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The Power of Music

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Essay title: The Power of Music

Music is the expression of emotion through the medium of sound. From the very first moment a human heard a songbird and endeavored to recreate that beauty, or

beat on a hollow log and found the rhythm compelling, music has become the most powerful freedom given by God. Music, in itself, is a characteristic common and

unique to all cultures throughout the world. Every culture in history includes music as an important part of everyday life. Music, as a part of culture, will most often

have more roles to play than a source of auditory pleasure. According to anthropologist, Raymond Firth, “They have work to do, to serve as funeral dirges, as

accompaniments to dancing, or to serenade a lover.”(p171) However, the music’s form, style, texture, and system of harmony, is a s varied as the personalities

found on any given New York City subway train. From simple folk songs, to religious chants; from Carnegie Hall, to the Red Light District in New Orleans; the

range and diversity of human music is almost incomprehensible. It has been said that the best way to learn about a people, about its culture, is to observe and listen

to it’s art and music. Music is the most powerful of all the arts because it stimulates, manipulates and dissipates our moods through the emotions. Music, in our

culture, functions in many ways; it can make work more enjoyable, create a fraternity among men, encourage a spirit of worship, and be an expression of emotion.

Music can make hard work seem easier, or rather, make it tolerable. In the days of slavery in the united states, the birth of the blues, singing while working in the

fields was a good way to make the day go by. “Singing about your sadness unburdens your soul.”(King and Ritz,p110) This same tendency occurs today. Next time

you drive past a house that is undergoing construction, or anywhere people are doing hard manual labor, stop and listen for music. Often there is a radio blasting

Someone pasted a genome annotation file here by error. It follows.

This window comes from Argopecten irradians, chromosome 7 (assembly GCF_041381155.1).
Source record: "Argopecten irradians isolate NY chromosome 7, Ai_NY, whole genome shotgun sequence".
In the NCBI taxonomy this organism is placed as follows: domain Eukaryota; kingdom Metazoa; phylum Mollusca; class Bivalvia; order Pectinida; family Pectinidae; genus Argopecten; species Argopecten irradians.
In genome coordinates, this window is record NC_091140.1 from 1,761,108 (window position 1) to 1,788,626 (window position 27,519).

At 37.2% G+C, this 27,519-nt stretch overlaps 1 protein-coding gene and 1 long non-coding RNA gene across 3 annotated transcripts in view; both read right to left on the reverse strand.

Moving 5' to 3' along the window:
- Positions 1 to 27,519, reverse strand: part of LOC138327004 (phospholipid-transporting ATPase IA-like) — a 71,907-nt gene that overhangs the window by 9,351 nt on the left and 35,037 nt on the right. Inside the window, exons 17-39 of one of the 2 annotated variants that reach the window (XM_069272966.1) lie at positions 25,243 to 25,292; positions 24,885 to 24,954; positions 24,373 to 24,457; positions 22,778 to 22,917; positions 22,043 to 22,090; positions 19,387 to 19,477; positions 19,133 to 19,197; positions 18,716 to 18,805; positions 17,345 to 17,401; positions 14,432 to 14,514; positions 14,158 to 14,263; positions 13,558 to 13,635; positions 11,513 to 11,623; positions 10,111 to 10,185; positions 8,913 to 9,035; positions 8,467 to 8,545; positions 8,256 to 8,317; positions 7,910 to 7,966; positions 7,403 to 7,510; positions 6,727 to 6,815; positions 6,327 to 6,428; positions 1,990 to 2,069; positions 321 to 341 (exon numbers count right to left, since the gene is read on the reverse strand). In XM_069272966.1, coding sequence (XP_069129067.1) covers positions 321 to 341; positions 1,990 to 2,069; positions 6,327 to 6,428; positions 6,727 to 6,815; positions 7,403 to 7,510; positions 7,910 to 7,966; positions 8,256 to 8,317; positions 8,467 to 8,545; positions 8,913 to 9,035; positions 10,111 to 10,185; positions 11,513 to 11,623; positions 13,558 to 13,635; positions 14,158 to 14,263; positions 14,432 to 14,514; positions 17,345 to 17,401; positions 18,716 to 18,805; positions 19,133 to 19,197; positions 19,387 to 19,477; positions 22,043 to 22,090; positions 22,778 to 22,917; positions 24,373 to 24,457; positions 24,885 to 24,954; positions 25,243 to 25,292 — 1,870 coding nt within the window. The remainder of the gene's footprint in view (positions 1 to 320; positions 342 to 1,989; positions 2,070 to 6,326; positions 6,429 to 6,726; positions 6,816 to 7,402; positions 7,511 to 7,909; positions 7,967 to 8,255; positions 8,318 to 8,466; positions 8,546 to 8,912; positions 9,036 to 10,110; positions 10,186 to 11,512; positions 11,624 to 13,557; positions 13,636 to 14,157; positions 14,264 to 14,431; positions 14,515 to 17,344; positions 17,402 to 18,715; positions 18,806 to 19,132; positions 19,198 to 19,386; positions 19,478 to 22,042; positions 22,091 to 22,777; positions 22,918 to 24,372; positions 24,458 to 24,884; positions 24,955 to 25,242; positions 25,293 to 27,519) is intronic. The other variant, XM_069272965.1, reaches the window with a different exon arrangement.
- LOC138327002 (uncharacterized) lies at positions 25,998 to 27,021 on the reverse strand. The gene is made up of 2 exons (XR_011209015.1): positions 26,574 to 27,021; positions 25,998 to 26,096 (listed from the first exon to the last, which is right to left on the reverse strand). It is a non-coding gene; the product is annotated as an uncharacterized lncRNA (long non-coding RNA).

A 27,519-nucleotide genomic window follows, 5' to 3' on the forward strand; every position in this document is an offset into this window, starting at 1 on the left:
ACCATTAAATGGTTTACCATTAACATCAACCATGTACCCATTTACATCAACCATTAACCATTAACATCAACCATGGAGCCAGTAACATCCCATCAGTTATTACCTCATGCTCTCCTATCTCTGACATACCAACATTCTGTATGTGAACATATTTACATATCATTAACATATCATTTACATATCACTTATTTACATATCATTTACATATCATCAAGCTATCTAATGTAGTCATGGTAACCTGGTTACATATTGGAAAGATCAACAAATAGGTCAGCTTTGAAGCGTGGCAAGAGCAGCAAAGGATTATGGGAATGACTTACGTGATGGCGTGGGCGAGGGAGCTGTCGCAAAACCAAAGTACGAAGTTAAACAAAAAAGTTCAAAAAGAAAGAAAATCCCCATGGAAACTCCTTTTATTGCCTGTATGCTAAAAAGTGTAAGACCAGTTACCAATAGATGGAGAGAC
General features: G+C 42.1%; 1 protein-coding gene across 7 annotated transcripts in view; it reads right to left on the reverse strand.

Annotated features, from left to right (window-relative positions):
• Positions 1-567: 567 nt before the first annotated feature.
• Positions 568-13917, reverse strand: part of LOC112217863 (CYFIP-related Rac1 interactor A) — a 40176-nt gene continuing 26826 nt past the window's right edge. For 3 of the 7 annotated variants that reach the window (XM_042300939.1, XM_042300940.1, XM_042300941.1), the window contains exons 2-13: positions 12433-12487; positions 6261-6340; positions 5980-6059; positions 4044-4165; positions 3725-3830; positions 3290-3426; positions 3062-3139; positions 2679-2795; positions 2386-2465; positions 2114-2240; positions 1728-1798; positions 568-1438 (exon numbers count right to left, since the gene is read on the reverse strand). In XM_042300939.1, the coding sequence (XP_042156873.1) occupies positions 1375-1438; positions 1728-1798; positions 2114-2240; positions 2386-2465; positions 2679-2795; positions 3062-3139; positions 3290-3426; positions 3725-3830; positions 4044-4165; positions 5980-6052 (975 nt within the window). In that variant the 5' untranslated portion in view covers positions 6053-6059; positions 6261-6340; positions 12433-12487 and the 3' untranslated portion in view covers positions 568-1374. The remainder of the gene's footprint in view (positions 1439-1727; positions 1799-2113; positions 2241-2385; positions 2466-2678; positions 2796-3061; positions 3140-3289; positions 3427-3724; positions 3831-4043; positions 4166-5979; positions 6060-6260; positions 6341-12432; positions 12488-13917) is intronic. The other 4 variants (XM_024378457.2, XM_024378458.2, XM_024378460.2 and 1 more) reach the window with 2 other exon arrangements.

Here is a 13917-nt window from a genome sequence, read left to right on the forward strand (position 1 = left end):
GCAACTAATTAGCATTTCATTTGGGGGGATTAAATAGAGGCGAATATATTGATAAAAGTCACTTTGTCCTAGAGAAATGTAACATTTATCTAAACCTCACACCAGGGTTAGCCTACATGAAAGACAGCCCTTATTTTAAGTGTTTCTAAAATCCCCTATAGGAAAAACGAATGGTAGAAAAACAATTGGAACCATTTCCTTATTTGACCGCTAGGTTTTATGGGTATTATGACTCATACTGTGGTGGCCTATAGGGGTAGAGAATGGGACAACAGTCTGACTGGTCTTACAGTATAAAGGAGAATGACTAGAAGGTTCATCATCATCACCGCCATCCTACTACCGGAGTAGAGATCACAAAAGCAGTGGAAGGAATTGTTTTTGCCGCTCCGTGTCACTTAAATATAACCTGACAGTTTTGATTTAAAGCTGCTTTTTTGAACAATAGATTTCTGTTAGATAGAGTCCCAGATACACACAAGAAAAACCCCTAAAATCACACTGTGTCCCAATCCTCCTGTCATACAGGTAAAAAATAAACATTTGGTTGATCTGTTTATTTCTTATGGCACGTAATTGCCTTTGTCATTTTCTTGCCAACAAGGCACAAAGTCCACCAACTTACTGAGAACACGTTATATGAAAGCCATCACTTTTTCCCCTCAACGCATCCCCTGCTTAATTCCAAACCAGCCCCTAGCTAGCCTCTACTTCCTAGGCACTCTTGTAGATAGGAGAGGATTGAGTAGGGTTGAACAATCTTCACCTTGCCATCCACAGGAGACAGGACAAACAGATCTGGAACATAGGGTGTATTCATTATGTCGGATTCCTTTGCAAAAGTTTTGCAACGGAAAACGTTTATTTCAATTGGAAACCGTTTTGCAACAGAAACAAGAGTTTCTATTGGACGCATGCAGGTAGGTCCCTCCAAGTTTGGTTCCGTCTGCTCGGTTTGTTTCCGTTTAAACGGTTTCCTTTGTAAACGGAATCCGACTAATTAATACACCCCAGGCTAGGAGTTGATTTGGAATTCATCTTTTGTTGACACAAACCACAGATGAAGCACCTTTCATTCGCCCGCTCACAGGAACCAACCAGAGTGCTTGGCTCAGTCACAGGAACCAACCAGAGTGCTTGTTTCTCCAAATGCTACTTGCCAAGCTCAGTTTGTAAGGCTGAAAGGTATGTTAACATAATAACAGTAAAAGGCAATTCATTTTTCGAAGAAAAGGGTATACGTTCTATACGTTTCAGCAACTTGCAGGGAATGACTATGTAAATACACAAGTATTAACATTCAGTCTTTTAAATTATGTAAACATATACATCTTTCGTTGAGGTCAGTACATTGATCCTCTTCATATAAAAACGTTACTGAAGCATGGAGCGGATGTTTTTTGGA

some rhythmically driving “Rock and Roll” song. (Rock and Roll is a direct offspring of the blues) A friend of mine, who is a carpenter, explained to me this way;

“You’re just out there workin’ and gettin’ all sweaty, and listnin’ to the music, and pretty soon you’re still workin’ but you don’t know it cause’ your mind is

somewhere else.” Music can create a tight fraternity among groups of people. Music is often used in the military to organize and coordinate the movements of large

groups of people. Short rhythmic melodies, called cadences, are sung by soldiers as they are marching in order to keep a common time and a constant beat. Music

has even been used as a form of secret communication in small groups. B.B. King, a legendary blues singer, recalls stories passed down from his great-grandmother,

who was a slave. “ They [the slaves] were also delivering messages in musical code. If the master was coming, you might sing a hidden warning to the other field

hands...that was important to the women because the master could have anything he wanted.” (King and Ritz,p110) A societies music is what holds it together as a

group. According to Edward O. Wilson, a Harvard socio-biologist; “Singing and dancing serve to draw groups together, direct the emotions of the people, and

prepare them for joint action.” (p564) In many tribal cultures, ritualistic singing and dancing precedes many important events, such as; the hunt, war, marriage, birth,

and death. Many of the social events in our culture are accompanied by music also, such as dances and graduation ceremonies. Even when shopping at your local

grocery store you can hear the soothing sounds of music. To observe the uncanny socially adhesive property of music, attend a modern “rock” concert. The

transformation of thousands of individual personalities into one unified mob, bouncing in unison to the pounding rhythms and loud chords, is almost instantaneous.

Arthur William Edgar O’Shaughnessy describes this power of music wonderfully in an excerpt from “We Are the Music Makers.” “One man with a dream, at

pleasure, so go forth and conquer a crown; and three with a new songs measure can trample a kingdom down.” Music throughout history has been used to

encourage a spirit of worship and to communicate with God. In fact, until the renaissance, music that wasn’t written for or about God was strictly forbidden and

punishable by death. All music was said to come directly from God to help us to worship, so composers never put their names on their songs. They never received

credit for their work because to take credit for “Gods” music would be blasphemy. The first recognized composer in history was a nun named Hildegarde. This early

“sacred” music was

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